read more »

Sunday, February 7, 2016

Blogroll, Syria Peace Conference, Etc.

1. Blogroll

Only some of the (formerly) many links on the masthead to the right have worked in recent months. So I’ve made up my mind and built an extra page – Blogroll, see »there.

2. Syria Peace Conference

The good news is that “regime change” is not a terribly easy business anymore. In the long run, that could serve global peace rather well.

The bad news is legion.

But peace is always possible, as demonstrated in the picture underneath. (Looks kind of contrived, but whoever arranged this, it wasn’t me.)

Two bottles of Statesman

Give peace a chance – hug a Statesman

3. Else

No big blogging activities here recently, but I wrote a blog in German this weekend, about political rituals in China ahead of Spring Festival.

 

Thursday, January 22, 2015

So much to Blog, but Time is scarce

Lots of work. Not so much that I wouldn’t even read, to listen, or to take a few notes anymore, but blogging doesn’t work at the moment, even though there’s so much I’d like to translate and to write about. Might find more time next week, or in early February. Either way, there’s always time for a seasonal photo or two:

Bremen

Bremen rampart, near Central Station …

countryside

… and countryside.

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Friday, August 1, 2014

Shortwave Log, Northern Germany, July 2014: Radio Polonia terminates Broadcasts in German

1. Radio Polonia’s German Service

Possibly along with Radio Budapest, and contrary to Radio Prague and Radio Berlin International (East Germany), Radio Polonia , Poland’s external radio station, was a rather liberal voice from the Warsaw Treaty bloc  through the 1970s and 1980s.

A Radio Polonia QSL card, confirming a report on the station's broadcast on February 9, 1986 at 16:00 UTC on 6095 kHz.

A Radio Polonia QSL card, confirming a report on the station’s broadcast on February 9, 1986 at 16:00 UTC on 6095 kHz.

The German department, started in 1950, wasn’t afraid of controversy, at least not in the 1980s. Even angry letters from West Germans who had once lived in the former eastern territories occasionally made it on the air (probably, the German department didn’t get too many letters of this kind anyway). The station never became one of my absolute favorites on shortwave, but many West Germans listened regularly.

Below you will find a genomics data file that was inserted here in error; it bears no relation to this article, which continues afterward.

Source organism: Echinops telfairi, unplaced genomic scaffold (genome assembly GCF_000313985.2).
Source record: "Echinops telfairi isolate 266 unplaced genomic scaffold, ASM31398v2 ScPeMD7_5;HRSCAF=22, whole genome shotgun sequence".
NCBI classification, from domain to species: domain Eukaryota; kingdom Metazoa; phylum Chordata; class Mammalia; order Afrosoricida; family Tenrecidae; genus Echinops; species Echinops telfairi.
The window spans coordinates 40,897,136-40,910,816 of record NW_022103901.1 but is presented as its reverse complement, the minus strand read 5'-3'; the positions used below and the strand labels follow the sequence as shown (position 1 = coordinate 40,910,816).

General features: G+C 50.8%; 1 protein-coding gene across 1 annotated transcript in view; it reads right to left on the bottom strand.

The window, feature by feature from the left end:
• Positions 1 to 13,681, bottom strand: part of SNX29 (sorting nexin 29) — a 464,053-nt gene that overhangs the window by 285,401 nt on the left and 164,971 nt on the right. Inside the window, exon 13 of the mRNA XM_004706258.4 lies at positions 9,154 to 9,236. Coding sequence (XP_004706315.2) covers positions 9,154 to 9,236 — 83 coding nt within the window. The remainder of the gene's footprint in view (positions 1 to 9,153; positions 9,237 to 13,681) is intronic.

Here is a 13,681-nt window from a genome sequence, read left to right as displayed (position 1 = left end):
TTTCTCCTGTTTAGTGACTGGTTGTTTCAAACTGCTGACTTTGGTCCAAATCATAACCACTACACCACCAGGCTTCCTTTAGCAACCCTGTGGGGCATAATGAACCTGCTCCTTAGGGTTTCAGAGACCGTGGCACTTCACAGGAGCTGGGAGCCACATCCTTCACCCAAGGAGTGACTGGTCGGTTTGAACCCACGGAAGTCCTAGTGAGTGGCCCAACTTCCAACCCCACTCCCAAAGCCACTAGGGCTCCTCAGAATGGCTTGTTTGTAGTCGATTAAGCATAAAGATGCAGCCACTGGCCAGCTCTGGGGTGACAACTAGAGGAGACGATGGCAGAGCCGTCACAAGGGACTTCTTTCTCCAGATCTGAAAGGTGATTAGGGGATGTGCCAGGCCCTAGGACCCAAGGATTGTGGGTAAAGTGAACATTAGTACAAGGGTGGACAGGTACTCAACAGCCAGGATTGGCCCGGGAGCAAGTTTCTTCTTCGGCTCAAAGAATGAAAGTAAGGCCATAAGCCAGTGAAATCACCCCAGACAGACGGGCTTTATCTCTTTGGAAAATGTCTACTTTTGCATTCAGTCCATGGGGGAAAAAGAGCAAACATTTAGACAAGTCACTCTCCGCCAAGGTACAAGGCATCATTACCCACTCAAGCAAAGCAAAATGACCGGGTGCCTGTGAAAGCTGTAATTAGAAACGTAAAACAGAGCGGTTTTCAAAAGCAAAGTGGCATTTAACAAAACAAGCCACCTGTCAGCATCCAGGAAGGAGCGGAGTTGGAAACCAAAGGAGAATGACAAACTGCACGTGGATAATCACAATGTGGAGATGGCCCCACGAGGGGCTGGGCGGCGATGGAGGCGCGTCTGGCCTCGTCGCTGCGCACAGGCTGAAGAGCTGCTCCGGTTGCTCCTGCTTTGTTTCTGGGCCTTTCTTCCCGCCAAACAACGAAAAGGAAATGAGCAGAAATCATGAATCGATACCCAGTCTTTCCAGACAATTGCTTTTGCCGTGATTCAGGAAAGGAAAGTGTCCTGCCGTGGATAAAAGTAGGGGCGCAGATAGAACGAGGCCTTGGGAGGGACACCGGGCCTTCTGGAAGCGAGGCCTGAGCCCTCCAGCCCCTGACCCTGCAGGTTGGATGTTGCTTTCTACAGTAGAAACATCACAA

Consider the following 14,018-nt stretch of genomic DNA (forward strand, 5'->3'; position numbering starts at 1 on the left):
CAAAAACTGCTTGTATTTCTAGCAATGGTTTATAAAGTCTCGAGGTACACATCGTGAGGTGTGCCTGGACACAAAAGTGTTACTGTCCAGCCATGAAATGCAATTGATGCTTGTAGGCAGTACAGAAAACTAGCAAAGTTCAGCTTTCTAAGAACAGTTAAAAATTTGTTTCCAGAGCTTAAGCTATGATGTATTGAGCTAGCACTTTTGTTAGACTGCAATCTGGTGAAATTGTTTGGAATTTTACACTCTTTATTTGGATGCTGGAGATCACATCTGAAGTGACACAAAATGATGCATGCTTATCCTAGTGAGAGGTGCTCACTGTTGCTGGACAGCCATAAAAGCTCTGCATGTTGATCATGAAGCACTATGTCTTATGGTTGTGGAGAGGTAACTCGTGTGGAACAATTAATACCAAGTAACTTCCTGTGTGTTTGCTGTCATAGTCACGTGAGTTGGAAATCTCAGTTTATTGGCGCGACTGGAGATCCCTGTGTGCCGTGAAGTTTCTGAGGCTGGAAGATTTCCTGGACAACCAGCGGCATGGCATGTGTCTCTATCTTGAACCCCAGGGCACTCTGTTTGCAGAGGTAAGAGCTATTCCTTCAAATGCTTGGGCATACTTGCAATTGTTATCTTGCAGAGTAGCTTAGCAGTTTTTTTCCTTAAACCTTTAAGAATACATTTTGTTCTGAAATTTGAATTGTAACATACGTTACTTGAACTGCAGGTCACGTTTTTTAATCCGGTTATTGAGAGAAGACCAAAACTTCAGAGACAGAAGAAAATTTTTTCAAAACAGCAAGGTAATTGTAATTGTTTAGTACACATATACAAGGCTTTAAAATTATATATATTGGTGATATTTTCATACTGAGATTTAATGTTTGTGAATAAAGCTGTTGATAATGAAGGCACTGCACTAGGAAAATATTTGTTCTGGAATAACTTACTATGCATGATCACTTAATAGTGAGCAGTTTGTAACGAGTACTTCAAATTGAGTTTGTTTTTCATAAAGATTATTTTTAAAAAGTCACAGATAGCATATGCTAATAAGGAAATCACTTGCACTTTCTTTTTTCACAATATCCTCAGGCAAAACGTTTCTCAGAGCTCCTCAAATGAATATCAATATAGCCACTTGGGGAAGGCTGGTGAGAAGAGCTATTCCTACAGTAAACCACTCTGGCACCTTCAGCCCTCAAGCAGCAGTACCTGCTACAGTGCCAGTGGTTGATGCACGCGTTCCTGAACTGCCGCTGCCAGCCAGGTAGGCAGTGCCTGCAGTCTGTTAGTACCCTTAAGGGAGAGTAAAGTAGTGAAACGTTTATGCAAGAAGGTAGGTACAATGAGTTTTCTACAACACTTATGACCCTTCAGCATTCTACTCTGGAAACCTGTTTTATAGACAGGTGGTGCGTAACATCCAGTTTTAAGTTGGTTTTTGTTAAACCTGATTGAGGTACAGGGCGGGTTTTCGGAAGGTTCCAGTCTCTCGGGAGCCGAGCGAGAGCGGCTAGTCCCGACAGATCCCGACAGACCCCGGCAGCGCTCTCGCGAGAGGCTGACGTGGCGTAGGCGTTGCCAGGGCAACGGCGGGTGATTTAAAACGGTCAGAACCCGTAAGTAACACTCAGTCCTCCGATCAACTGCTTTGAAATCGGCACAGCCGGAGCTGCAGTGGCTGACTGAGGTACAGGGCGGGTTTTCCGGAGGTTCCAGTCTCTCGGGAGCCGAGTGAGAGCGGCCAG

2014 won’t mark the death of Radio Polonia, but the station’s German department has become history on June 30. Also in June this year, the Polish-abroad programs were terminated, and the Hebrew programs, Kol Polin, only established in 2007, apparently ended earlier this year.

Radio Polonia continues to broadcast in English, Russian, and Ukrainian – on the internet, through partnerships, and via satellite. The German audience still had the opportunity to listen on shortwave – a small shortwave transmitter operated by Radio 700 in Kall, North Rhine Westphalia, relayed Radio Polonia’s German programs. Last time I listend was in February this year, unaware that it would be the last time ever.

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2. Recent Logs, July 2014

International Telecommunication Union letter codes used in the table underneath:
AFS – South Africa; AIA – Anguilla; ARG – Argentina; BLR – Belarus; CHN – China; CUB – Cuba; D – Germany; EGY – Egypt; G – Great Britain; GRC – Greece; IND – India; J – Japan; MDG – Madagascar; SVN – Slovenia; SWZ – Swaziland; TIB – Tibet; UKR – Ukraine; USA – USA.

Languages (“L.”):
A – Arabic; BR – Belorussian; C – Chinese; E – English; F – French; G – German; Gr – Greek; H – Hindi; Sl – Slovenian; Sp – Spanish.

The table underneath will appear messy unless you click the headline of this particular post. The table is broader than the two columns of the overall blog frontpage. However, it is more convenient to find with a search engine this way.

kHz

Station

Ctry

L.

Day

GMT

S I O
15235 Channel Africa  AFS E July 2 17:00 5 5 5
   918 Radio Slovenia  SVN E July 2 20:30 4 4 4
   918 Radio Slovenia  SVN G July 2 20:34 4 4 4
   918 Radio Slovenia  SVN Sl July 2 20:38 4 4 4
 9540 Radio Japan  J C July 3 15:30 3 2 2
 3775.6 DARC/DL0DL  D G July 3 17:30 4 4 4
 9420 Voice of Greece  GRC Gr July 4 18:55 4 3 3
 6185 RTI Taipei  G G July 4 19:27 5 5 5
15120 AIR Delhi  IND H July 5 04:07 4 2 2
15120 CRI Beijing  CHN E July 5 04:07 3 2 2
 3995 HCJB Weenermoor  D G July 5 06:42 5 5 5
 7365 HCJB Weenermoor  D G July 5 09:30 3 4 3